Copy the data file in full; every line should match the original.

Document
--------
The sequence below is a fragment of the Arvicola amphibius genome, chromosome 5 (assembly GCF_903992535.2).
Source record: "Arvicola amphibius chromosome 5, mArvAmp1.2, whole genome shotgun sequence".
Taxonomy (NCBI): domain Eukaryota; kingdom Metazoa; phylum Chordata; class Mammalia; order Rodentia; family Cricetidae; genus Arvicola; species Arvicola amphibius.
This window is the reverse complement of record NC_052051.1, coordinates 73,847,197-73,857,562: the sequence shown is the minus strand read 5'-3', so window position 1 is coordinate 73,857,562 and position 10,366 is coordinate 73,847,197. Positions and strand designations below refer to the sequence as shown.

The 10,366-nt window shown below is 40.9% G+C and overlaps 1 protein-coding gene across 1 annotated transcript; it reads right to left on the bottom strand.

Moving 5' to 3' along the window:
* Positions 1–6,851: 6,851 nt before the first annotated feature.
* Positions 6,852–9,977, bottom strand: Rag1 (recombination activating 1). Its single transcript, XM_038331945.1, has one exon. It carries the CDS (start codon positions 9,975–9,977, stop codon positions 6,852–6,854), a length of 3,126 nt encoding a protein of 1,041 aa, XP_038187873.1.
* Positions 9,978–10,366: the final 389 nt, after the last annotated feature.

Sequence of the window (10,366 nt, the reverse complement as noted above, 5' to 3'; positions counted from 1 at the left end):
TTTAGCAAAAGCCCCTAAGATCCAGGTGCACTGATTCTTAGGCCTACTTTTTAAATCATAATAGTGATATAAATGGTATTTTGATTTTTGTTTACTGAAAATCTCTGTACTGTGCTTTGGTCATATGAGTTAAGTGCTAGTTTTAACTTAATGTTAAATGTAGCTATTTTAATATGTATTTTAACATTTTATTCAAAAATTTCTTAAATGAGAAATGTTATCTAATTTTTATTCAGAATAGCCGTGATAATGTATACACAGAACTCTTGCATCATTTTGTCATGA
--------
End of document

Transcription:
The sequence below is a fragment of the Arvicola amphibius genome, chromosome 5 (assembly GCF_903992535.2).
Source record: "Arvicola amphibius chromosome 5, mArvAmp1.2, whole genome shotgun sequence".
Taxonomy (NCBI): domain Eukaryota; kingdom Metazoa; phylum Chordata; class Mammalia; order Rodentia; family Cricetidae; genus Arvicola; species Arvicola amphibius.
This window is the reverse complement of record NC_052051.1, coordinates 73,847,197-73,857,562: the sequence shown is the minus strand read 5'-3', so window position 1 is coordinate 73,857,562 and position 10,366 is coordinate 73,847,197. Positions and strand designations below refer to the sequence as shown.

The 10,366-nt window shown below is 40.9% G+C and overlaps 1 protein-coding gene across 1 annotated transcript; it reads right to left on the bottom strand.

Moving 5' to 3' along the window:
* Positions 1–6,851: 6,851 nt before the first annotated feature.
* Positions 6,852–9,977, bottom strand: Rag1 (recombination activating 1). Its single transcript, XM_038331945.1, has one exon. It carries the CDS (start codon positions 9,975–9,977, stop codon positions 6,852–6,854), a length of 3,126 nt encoding a protein of 1,041 aa, XP_038187873.1.
* Positions 9,978–10,366: the final 389 nt, after the last annotated feature.

Sequence of the window (10,366 nt, the reverse complement as noted above, 5' to 3'; positions counted from 1 at the left end):
TTTAGCAAAAGCCCCTAAGATCCAGGTGCACTGATTCTTAGGCCTACTTTTTAAATCATAATAGTGATATAAATGGTATTTTGATTTTTGTTTACTGAAAATCTCTGTACTGTGCTTTGGTCATATGAGTTAAGTGCTAGTTTTAACTTAATGTTAAATGTAGCTATTTTAATATGTATTTTAACATTTTATTCAAAAATTTCTTAAATGAGAAATGTTATCTAATTTTTATTCAGAATAGCCGTGATAATGTATACACAGAACTCTTGCATCATTTTGTCATGA